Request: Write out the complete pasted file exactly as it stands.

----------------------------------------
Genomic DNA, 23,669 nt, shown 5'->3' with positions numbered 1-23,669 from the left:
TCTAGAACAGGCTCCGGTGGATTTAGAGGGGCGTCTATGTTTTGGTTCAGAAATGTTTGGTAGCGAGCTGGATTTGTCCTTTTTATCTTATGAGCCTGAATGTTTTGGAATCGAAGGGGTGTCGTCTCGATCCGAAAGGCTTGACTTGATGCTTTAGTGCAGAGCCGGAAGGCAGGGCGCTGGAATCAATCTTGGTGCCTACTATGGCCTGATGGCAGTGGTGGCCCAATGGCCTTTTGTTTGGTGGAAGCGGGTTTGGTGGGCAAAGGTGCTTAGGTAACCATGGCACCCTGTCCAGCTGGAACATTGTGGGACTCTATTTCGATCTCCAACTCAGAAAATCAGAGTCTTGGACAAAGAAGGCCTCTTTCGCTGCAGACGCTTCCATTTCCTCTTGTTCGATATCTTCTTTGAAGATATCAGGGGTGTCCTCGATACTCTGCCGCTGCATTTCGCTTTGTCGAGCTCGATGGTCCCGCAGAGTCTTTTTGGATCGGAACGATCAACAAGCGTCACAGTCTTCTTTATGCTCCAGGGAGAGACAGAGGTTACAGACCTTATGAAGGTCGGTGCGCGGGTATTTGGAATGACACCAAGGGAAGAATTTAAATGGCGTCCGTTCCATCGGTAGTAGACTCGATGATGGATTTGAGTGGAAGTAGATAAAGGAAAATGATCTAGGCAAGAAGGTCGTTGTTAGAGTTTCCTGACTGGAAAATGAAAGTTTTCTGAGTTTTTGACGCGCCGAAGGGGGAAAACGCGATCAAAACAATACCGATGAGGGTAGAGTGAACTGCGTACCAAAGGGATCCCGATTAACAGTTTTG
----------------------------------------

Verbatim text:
Genomic DNA, 23,669 nt, shown 5'->3' with positions numbered 1-23,669 from the left:
TCTAGAACAGGCTCCGGTGGATTTAGAGGGGCGTCTATGTTTTGGTTCAGAAATGTTTGGTAGCGAGCTGGATTTGTCCTTTTTATCTTATGAGCCTGAATGTTTTGGAATCGAAGGGGTGTCGTCTCGATCCGAAAGGCTTGACTTGATGCTTTAGTGCAGAGCCGGAAGGCAGGGCGCTGGAATCAATCTTGGTGCCTACTATGGCCTGATGGCAGTGGTGGCCCAATGGCCTTTTGTTTGGTGGAAGCGGGTTTGGTGGGCAAAGGTGCTTAGGTAACCATGGCACCCTGTCCAGCTGGAACATTGTGGGACTCTATTTCGATCTCCAACTCAGAAAATCAGAGTCTTGGACAAAGAAGGCCTCTTTCGCTGCAGACGCTTCCATTTCCTCTTGTTCGATATCTTCTTTGAAGATATCAGGGGTGTCCTCGATACTCTGCCGCTGCATTTCGCTTTGTCGAGCTCGATGGTCCCGCAGAGTCTTTTTGGATCGGAACGATCAACAAGCGTCACAGTCTTCTTTATGCTCCAGGGAGAGACAGAGGTTACAGACCTTATGAAGGTCGGTGCGCGGGTATTTGGAATGACACCAAGGGAAGAATTTAAATGGCGTCCGTTCCATCGGTAGTAGACTCGATGATGGATTTGAGTGGAAGTAGATAAAGGAAAATGATCTAGGCAAGAAGGTCGTTGTTAGAGTTTCCTGACTGGAAAATGAAAGTTTTCTGAGTTTTTGACGCGCCGAAGGGGGAAAACGCGATCAAAACAATACCGATGAGGGTAGAGTGAACTGCGTACCAAAGGGATCCCGATTAACAGTTTTG